Writer: Shelagh Delaney
Director: Matt Grinter
Reviewer: Harry Mottram
In the confined space of the Alma Tavern Theatre, we enter the claustrophobic world of northern England on the cusp of the 1960s. It’s damp, dingy and depressing in the Salford flat designed by Jenny Davies with its shared bathroom and lavatory down the corridor. There’s Jo, her mother, Helen, and her abusive husband-to-be, Peter. And there’s the joy of damp bedclothes, luke-warm coffee and a heater that doesn’t work. It’s not a love nest but rather a snapshot of British social angst of the late 1950s where there’s nothing much to eat except soggy biscuits.
Rebecca Robson, as Helen, crackles with sexual and social frustration as she snaps, scolds and scathes anything and anyone who doesn’t fit into her narrow view of the world. Her unlikely looking daughter, Jo (Bethan Croome), takes most of the flack although with her flat, Merseyside accent she deflects every insult with some of Delaney’s best lines. On her mother fishing for compliments: “You don’t look 40. You look a sort of well-preserved 60.” And on her mother’s fake concern for her care: “The time to have taken care of me was years ago when I couldn’t take care of myself.”
It’s a world where black men are the ultimate taboo, gay men are disgusting ‘pansies’ and, worst of all, foreign food such as spaghetti is so horrific it should probably be isolated and exterminated.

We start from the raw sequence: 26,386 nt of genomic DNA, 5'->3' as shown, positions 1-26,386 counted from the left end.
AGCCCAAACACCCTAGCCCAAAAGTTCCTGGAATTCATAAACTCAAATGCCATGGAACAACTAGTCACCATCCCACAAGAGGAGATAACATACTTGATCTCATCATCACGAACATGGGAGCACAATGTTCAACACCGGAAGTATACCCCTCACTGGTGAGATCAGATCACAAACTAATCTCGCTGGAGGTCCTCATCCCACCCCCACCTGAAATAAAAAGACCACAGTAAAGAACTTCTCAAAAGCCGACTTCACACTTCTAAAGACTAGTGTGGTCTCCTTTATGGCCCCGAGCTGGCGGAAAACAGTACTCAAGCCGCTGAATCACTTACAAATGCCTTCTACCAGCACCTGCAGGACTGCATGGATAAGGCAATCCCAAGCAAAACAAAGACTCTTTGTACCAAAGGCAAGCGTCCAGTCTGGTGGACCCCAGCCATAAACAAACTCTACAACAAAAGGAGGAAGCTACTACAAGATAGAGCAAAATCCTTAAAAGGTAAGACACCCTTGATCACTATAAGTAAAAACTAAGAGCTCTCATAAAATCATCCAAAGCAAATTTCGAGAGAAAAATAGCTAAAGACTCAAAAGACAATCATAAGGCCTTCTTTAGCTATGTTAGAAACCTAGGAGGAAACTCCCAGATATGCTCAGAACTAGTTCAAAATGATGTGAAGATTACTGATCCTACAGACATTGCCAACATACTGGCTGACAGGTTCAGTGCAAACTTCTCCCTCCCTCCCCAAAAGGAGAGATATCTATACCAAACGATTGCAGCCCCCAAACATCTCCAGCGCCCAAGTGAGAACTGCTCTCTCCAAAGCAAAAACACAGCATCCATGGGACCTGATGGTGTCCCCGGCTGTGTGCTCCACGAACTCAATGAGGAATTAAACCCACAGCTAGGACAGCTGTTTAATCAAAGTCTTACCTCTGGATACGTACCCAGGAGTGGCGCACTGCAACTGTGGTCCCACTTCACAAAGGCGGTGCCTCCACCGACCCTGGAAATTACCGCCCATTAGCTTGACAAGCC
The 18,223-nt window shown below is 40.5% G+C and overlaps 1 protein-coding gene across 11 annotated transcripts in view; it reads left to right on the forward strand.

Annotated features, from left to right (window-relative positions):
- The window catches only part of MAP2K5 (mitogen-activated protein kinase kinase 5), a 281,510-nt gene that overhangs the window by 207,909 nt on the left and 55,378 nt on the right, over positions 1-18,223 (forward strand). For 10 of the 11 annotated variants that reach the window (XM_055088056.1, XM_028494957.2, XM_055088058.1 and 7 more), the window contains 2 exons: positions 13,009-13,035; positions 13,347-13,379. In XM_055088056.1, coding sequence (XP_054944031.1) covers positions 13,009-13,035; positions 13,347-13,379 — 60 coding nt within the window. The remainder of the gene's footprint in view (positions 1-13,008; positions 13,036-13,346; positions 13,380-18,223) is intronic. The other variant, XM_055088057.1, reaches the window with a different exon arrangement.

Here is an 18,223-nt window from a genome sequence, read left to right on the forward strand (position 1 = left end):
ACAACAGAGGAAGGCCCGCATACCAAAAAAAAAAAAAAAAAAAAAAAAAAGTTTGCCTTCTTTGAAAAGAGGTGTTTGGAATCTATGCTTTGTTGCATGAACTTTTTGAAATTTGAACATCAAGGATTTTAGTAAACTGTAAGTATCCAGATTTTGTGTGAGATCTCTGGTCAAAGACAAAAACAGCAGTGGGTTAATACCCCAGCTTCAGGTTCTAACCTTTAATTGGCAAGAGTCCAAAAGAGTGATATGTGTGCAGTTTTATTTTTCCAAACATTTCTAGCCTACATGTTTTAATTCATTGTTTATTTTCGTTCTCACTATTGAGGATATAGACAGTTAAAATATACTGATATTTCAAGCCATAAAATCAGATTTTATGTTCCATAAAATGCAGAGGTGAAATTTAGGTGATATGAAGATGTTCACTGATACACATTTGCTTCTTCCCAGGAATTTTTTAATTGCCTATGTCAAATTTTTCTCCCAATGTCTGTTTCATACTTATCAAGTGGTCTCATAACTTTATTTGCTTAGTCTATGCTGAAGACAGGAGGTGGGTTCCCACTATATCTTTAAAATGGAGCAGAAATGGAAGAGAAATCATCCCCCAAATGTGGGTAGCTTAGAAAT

Director Matt Grinter’s take on Shelagh Delaney’s 1958 social drama plays it straight. With an authentically grotty set, period music and evocative yellow lighting, Red Rope Theatre’s production of one of the classics of the post-war era doesn’t disappoint. Elliot Chapman as Peter may have overstated his case at first but his underlying aggressive alcoholic persona who goes too far unnerved just enough. Jimmie played by Joey Akubeze was perfectly nuanced as he woos both Jo and Geoff, portrayed by Zach Powell in a sympathetic style, was an effective foil to Jo, who in turns abuses him and leans on him for support.
The required chemistry between mother and daughter is initially lacking, but Bethan Croome as Jo grows into the role as the drama unfolds and is at her best in Act 2 when sparring with Geoff in the most challenging role to play: the classic coming-of-age teenager caught up in the injustices of the world but armed with unfeasibly witty show-stopping lines.
Gritty, gripping and a window on a past era with timeless themes of injustice, mother and daughter conflict and social inequalities that remain as relevant today as they did in the pre-Wilsonian era.
Runs until 29 October 2016| Image: Contributed